What behaviours are you endorsing?


Does fear grip you when you think about have a difficult conversation with a particular staff member? Do you have some staff that you are afraid to manage because of their attitude and behaviours?   

Managing people can seem somewhat overwhelming at times.  It is both the most enjoyable and most difficult part of being a manager.   And when it gets too hard, or a dominant personality takes over you can sometimes feel like giving up.

As a manager, supervisor, or team leader, having to give feedback, criticise or discipline a staff member’s performance is a task that many dread.   However, your failure to do so properly will often “snowball” and have a negative impact on your entire team’s attitude, morale, motivation, and productivity. Your failure to establish clear behaviour and performance standards will, in turn, affect your own personal success as a manager.

We often talk to managers who don’t confront the undesirable behaviours of certain staff members and they say ‘that is just the way Sue is’ or ‘if I confront John he will probably file a personal grievance’ or ‘I just can’t be bothered dealing with the aggravation’. As managers you have an obligation to ensure that all staff are being treated fairly and that means being consistent in managing staff. Your team will be looking for you to manage performance and behaviour – remember, the behaviour you walk past is what you’re happy to accept.

There is hope!  With brave and positive management, you can change attitudes and behaviours. Your failure to speak up or discipline can result in the appearance of unfairness to all concerned. Your productive staff see your control being undermined and feel taken advantage of while the problem staff member continues to take advantage of you.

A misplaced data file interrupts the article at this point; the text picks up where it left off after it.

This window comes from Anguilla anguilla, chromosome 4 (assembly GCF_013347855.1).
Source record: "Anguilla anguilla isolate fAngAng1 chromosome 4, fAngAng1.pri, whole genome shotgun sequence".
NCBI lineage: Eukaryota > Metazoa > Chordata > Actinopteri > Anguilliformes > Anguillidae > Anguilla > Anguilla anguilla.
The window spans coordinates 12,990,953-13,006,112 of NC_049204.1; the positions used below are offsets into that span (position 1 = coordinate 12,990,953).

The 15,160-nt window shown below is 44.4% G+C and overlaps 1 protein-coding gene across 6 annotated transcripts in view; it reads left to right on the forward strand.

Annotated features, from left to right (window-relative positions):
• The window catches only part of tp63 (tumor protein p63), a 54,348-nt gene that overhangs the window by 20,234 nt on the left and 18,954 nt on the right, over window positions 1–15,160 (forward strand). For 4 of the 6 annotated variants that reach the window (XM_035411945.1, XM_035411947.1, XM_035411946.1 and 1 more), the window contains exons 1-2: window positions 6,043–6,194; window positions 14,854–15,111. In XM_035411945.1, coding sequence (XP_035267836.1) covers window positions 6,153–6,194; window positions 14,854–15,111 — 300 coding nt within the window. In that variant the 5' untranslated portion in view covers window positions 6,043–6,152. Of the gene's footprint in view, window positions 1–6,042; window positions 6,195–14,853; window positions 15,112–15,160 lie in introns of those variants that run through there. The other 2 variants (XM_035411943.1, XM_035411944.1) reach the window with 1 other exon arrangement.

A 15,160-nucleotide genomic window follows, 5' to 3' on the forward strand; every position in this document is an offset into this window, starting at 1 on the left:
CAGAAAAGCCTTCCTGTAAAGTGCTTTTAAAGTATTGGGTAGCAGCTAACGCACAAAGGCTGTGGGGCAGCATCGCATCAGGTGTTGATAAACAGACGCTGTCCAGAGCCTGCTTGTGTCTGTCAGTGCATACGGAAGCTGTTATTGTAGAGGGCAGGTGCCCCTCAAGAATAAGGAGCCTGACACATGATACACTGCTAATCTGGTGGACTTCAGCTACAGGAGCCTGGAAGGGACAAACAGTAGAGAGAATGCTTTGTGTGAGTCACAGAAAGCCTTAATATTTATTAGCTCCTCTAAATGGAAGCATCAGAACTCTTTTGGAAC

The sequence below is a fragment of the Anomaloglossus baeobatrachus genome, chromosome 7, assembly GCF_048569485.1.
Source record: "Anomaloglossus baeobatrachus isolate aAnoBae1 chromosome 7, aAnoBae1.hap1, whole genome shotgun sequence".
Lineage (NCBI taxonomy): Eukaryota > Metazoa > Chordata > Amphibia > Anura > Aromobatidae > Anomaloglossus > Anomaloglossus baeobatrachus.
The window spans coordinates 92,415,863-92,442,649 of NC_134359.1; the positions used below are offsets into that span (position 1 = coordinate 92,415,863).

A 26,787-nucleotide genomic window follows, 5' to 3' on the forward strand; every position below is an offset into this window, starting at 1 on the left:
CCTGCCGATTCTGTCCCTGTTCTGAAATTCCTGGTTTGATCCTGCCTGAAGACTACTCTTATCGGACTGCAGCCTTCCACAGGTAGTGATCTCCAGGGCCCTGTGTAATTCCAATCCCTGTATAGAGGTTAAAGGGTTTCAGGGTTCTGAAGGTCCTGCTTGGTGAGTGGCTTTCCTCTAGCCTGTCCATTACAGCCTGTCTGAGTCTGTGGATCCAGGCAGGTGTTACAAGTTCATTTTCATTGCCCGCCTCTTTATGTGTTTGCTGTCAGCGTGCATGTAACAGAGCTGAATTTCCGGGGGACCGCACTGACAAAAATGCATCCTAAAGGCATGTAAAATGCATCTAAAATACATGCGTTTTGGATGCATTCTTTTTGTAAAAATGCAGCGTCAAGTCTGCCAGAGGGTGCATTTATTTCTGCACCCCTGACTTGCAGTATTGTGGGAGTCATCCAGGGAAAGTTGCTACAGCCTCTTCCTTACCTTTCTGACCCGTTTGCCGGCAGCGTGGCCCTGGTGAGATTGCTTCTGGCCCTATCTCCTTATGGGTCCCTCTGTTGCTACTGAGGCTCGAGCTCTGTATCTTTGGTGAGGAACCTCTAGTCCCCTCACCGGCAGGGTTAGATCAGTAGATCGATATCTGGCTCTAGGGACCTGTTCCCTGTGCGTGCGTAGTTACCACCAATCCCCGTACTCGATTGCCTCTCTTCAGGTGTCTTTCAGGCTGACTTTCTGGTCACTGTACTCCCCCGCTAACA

So what can you do change the unwanted behaviours of an individual?

  •  Tackle the behaviour head on. Tell you employee that their behaviour is not acceptable in your workplace. If you don’t want a certain behaviour in your workplace, then you can change that.
  • Communicate to the staff member about how you feel about their attitude and behaviours.  Let them know that you won’t tolerate it any longer and that if it persists you will have to take further action.  Give them examples and evidence of what you’re seeing and what impact it’s having on the business.
  • Reward good behaviour and ensure that staff who are exhibiting the types of behaviour you want are acknowledged for that.
  • Show your productive employees that you are in control before the undesired behaviour takes root and becomes part of your staff’s culture.
  • Say ‘no’. When the staff member asks for something that is a discretionary reward then say no. If they haven’t earnt the privilege and are coming to you knowing you will back down then saying ‘no’ sends the powerful message that you’re a strong leader.

Leading means setting the example you want to see in others. There’s no fear in that, is there? It’s easy to talk yourself out of doing something, why not spend a little extra time talking yourself into doing something – you might be surprised by the results!


About Author

Senga Allen

Human Resource Specialist and Managing Director, Everest People. Waikato and BOP people and culture specialists. www.everestpeople.co.nz